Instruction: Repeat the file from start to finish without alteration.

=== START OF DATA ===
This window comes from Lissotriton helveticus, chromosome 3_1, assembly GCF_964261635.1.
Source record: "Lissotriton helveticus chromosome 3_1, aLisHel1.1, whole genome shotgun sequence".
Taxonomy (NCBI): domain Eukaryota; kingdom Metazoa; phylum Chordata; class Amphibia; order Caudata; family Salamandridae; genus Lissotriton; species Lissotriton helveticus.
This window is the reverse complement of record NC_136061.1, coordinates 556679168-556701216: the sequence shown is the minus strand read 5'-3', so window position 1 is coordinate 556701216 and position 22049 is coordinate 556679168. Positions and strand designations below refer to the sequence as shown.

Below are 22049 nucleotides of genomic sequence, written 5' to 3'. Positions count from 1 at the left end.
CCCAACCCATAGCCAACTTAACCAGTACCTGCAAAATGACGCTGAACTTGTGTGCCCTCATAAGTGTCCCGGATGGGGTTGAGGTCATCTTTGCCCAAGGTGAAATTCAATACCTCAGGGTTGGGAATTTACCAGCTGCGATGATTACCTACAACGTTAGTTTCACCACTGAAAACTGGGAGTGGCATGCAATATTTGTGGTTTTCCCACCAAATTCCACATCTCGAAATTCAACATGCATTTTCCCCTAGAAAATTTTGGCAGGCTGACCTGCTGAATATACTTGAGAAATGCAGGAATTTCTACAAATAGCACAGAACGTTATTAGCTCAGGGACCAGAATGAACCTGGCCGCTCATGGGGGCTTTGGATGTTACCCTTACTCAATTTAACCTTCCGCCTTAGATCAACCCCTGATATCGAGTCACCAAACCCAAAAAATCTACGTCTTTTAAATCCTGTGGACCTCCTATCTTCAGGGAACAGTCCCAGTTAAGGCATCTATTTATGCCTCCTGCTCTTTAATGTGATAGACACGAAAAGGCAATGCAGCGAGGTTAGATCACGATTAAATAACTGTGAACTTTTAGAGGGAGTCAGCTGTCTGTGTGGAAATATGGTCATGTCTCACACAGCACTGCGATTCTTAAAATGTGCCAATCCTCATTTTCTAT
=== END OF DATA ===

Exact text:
This window comes from Lissotriton helveticus, chromosome 3_1, assembly GCF_964261635.1.
Source record: "Lissotriton helveticus chromosome 3_1, aLisHel1.1, whole genome shotgun sequence".
Taxonomy (NCBI): domain Eukaryota; kingdom Metazoa; phylum Chordata; class Amphibia; order Caudata; family Salamandridae; genus Lissotriton; species Lissotriton helveticus.
This window is the reverse complement of record NC_136061.1, coordinates 556679168-556701216: the sequence shown is the minus strand read 5'-3', so window position 1 is coordinate 556701216 and position 22049 is coordinate 556679168. Positions and strand designations below refer to the sequence as shown.

Below are 22049 nucleotides of genomic sequence, written 5' to 3'. Positions count from 1 at the left end.
CCCAACCCATAGCCAACTTAACCAGTACCTGCAAAATGACGCTGAACTTGTGTGCCCTCATAAGTGTCCCGGATGGGGTTGAGGTCATCTTTGCCCAAGGTGAAATTCAATACCTCAGGGTTGGGAATTTACCAGCTGCGATGATTACCTACAACGTTAGTTTCACCACTGAAAACTGGGAGTGGCATGCAATATTTGTGGTTTTCCCACCAAATTCCACATCTCGAAATTCAACATGCATTTTCCCCTAGAAAATTTTGGCAGGCTGACCTGCTGAATATACTTGAGAAATGCAGGAATTTCTACAAATAGCACAGAACGTTATTAGCTCAGGGACCAGAATGAACCTGGCCGCTCATGGGGGCTTTGGATGTTACCCTTACTCAATTTAACCTTCCGCCTTAGATCAACCCCTGATATCGAGTCACCAAACCCAAAAAATCTACGTCTTTTAAATCCTGTGGACCTCCTATCTTCAGGGAACAGTCCCAGTTAAGGCATCTATTTATGCCTCCTGCTCTTTAATGTGATAGACACGAAAAGGCAATGCAGCGAGGTTAGATCACGATTAAATAACTGTGAACTTTTAGAGGGAGTCAGCTGTCTGTGTGGAAATATGGTCATGTCTCACACAGCACTGCGATTCTTAAAATGTGCCAATCCTCATTTTCTAT